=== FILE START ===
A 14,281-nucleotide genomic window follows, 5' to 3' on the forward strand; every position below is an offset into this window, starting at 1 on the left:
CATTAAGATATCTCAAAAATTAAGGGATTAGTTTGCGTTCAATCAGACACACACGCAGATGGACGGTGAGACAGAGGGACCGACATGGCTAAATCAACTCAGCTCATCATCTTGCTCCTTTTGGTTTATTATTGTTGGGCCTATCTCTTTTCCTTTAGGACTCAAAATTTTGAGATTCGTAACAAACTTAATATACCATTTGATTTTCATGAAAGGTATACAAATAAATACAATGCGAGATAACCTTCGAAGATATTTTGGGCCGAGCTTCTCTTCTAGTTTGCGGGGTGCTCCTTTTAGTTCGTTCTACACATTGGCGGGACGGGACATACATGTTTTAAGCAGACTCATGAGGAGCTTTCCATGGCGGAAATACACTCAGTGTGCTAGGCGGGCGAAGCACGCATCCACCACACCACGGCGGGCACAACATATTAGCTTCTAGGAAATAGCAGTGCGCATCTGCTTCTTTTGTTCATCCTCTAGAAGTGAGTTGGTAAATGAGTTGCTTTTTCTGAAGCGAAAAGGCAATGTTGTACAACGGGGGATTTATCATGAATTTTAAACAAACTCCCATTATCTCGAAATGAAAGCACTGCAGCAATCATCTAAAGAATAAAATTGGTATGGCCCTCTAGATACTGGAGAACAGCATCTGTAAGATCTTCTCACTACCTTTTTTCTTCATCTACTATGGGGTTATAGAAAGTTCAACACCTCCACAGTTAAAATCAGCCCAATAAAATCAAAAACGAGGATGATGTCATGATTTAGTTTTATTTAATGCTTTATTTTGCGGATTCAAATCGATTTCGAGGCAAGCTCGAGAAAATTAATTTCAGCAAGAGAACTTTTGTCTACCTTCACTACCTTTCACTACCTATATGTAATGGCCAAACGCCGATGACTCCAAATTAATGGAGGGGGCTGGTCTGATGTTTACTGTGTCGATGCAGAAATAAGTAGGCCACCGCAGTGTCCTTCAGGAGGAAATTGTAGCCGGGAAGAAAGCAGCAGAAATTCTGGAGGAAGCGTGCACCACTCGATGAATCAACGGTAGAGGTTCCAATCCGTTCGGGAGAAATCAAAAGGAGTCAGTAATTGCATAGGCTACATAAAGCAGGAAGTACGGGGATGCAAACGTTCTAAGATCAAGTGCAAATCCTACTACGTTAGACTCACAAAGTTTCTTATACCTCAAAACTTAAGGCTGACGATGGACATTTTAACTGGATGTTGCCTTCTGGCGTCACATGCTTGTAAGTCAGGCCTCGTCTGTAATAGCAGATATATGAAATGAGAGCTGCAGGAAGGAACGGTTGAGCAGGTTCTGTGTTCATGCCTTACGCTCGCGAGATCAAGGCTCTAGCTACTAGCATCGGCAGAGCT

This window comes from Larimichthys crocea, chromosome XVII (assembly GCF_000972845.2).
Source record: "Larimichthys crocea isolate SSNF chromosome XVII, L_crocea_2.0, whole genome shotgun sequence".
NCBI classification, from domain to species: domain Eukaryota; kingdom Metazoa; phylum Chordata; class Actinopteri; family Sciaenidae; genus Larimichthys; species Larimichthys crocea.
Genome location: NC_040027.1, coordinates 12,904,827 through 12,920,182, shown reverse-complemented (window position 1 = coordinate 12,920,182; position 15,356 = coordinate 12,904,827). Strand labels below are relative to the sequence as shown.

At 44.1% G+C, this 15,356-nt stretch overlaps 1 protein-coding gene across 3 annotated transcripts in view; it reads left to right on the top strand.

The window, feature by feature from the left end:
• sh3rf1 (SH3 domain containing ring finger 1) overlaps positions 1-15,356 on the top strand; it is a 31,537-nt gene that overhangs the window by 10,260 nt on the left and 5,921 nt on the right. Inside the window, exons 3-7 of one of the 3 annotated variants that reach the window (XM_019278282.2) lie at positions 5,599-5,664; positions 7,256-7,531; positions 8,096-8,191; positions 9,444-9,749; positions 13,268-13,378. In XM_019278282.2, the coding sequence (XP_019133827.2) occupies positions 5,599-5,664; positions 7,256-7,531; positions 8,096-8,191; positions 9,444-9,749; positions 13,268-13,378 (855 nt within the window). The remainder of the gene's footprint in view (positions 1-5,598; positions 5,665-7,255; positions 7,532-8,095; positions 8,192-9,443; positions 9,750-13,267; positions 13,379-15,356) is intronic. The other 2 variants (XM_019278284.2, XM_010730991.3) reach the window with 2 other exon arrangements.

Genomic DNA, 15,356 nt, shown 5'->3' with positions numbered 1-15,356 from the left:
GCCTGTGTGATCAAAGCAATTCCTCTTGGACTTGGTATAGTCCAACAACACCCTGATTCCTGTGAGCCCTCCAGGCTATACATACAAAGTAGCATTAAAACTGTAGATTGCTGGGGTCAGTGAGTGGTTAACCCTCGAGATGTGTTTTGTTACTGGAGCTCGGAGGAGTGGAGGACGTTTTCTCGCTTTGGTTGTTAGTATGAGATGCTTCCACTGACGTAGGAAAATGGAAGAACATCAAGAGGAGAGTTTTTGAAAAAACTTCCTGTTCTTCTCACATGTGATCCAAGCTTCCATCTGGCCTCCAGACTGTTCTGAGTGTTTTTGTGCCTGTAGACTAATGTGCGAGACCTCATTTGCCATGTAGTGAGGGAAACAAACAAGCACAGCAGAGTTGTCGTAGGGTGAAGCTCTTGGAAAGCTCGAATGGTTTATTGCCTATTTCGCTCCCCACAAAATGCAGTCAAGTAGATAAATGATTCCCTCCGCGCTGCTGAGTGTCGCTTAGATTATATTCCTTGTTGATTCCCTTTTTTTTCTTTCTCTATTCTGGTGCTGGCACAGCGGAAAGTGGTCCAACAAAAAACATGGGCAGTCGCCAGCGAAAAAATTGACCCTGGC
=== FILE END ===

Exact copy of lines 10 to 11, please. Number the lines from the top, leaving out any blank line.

Genomic DNA, 15,356 nt, shown 5'->3' with positions numbered 1-15,356 from the left:
GCCTGTGTGATCAAAGCAATTCCTCTTGGACTTGGTATAGTCCAACAACACCCTGATTCCTGTGAGCCCTCCAGGCTATACATACAAAGTAGCATTAAAACTGTAGATTGCTGGGGTCAGTGAGTGGTTAACCCTCGAGATGTGTTTTGTTACTGGAGCTCGGAGGAGTGGAGGACGTTTTCTCGCTTTGGTTGTTAGTATGAGATGCTTCCACTGACGTAGGAAAATGGAAGAACATCAAGAGGAGAGTTTTTGAAAAAACTTCCTGTTCTTCTCACATGTGATCCAAGCTTCCATCTGGCCTCCAGACTGTTCTGAGTGTTTTTGTGCCTGTAGACTAATGTGCGAGACCTCATTTGCCATGTAGTGAGGGAAACAAACAAGCACAGCAGAGTTGTCGTAGGGTGAAGCTCTTGGAAAGCTCGAATGGTTTATTGCCTATTTCGCTCCCCACAAAATGCAGTCAAGTAGATAAATGATTCCCTCCGCGCTGCTGAGTGTCGCTTAGATTATATTCCTTGTTGATTCCCTTTTTTTTCTTTCTCTATTCTGGTGCTGGCACAGCGGAAAGTGGTCCAACAAAAAACATGGGCAGTCGCCAGCGAAAAAATTGACCCTGGC